So what risks does the organisation face?
1. Brand Damage
The most obvious risk is to the company’s talent brand but it extends to their overall business brand as many surveys show that a candidate’s experience not only impacts their employment decisions but potentially deters them from utilising the products/services of that company as well.
2. Shortage of Talent
If the best people available are unwilling to consider working for the company, the organisation stands to lose in the high stakes war for talent. The pool of candidates becomes noticeably smaller and the organisation will need to re-evaluate their practices if they want to attract and retain the talent necessary for business success.
3. Misaligned EVP
Sadly, there also seems to be a misalignment between the Employee Value Proposition (EVP) and how the client and candidate perceive this. In my experience, some of the worst offenders of making low-ball offers have a poor – or even non-existent EVP and this puts them in an even poorer position to attract talent.
This is particularly true of start-ups. In a start-up, the perceived risk to the candidate is high and unless the company can offer a VERY strong remuneration package to make this move more attractive, they’re not likely to consider the role. For most start-ups, there is no real EVP in place, as this typically takes time. For these companies, the best talent can make the difference between surviving and thriving and so it is counter-intuitive to low-ball these critical in-demand individuals.
Most recently, I experienced this first-hand when a start-up client chose to low-ball a very experienced data specialist. In the big scheme of things, the difference between what the candidate wanted and what they offered was small, but it was big enough to put the candidate off, making them choose to remove themself from the process. In this case the candidate was in the middle of their career and the risk associated with moving to a start-up in a volatile economy was simply not viable, especially if the remuneration on offer was not significantly lucrative to make them think twice. Most frustrating was that this start-up has been around a few years and has a holding part partner that is cash flush and could well afford to make the right offer….. penny wise pound foolish?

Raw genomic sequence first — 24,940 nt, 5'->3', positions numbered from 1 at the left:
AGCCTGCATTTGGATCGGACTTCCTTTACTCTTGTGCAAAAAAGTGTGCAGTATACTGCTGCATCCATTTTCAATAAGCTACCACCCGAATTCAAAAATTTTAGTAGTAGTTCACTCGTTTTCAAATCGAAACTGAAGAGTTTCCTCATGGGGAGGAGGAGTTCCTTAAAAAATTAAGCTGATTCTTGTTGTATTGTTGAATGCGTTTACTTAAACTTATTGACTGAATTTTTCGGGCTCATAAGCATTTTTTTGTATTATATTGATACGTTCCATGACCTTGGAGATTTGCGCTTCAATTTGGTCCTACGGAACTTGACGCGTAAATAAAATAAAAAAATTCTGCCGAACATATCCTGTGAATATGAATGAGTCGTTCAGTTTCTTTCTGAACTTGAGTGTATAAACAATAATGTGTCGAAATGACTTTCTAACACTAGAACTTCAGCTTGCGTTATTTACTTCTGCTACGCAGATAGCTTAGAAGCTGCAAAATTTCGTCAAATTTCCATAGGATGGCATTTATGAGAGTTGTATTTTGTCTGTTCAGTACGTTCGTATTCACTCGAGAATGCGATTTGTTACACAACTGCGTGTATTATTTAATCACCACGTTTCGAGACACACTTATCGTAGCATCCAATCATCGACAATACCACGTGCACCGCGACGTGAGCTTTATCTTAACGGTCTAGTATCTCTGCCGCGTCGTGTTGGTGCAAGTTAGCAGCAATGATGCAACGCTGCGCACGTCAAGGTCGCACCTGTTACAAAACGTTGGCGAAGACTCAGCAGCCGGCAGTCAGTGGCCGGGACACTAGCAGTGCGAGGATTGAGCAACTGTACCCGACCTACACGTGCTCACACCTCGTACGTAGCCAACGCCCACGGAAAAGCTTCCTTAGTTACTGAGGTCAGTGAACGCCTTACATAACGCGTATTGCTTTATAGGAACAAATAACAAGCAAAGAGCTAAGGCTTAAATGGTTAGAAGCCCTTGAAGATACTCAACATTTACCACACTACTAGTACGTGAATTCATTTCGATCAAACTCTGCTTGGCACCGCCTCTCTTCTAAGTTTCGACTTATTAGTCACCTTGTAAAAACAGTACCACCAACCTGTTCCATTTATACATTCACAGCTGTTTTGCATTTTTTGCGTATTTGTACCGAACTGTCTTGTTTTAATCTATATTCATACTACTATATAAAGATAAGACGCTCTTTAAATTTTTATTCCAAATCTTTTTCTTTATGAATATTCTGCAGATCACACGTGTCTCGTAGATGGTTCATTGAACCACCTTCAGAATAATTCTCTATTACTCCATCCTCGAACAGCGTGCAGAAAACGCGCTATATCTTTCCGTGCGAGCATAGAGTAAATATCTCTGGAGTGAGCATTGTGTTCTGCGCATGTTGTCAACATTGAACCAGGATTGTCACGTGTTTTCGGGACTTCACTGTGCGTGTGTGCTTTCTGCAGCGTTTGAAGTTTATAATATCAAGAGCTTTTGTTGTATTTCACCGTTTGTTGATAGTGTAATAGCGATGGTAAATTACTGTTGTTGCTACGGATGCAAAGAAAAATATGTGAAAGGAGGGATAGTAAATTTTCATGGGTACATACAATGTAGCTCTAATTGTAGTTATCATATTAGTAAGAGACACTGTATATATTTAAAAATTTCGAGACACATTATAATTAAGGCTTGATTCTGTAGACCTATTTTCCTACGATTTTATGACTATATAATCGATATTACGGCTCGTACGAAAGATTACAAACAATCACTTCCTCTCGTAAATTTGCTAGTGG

Those hiring in the new talent reality in which we operate do themselves no favours by low-balling when they don’t have the brand / EVP / loyalty and security of succession to counter-balance the risk equation running through the candidates’ minds.
Low-ball offers very rarely – if ever – succeed in being accepted so I’d like to beg the question, why? Why make them at all? What does this achieve? The result is a poor candidate experience, wasted time for everyone and inevitable damage to the employer’s brand.
As a professional recruiter, I am bound to educate my clients about the dangers of practicing this strategy and even reconsidering working with them at all. It is my job to understand my client’s requirements, to advise them on their chances of securing the talent they seek and to source this talent. The hard part of my job then begins. Convincing the talent that the opportunity I have available is better than their current one and negotiating their consideration of the option. It makes zero sense to do all this work when my advice as a recruiter is undermined by a low-ball offer. I, like many of my recruiter colleagues, are choosing not to work with clients who do this because there is never a happy ending.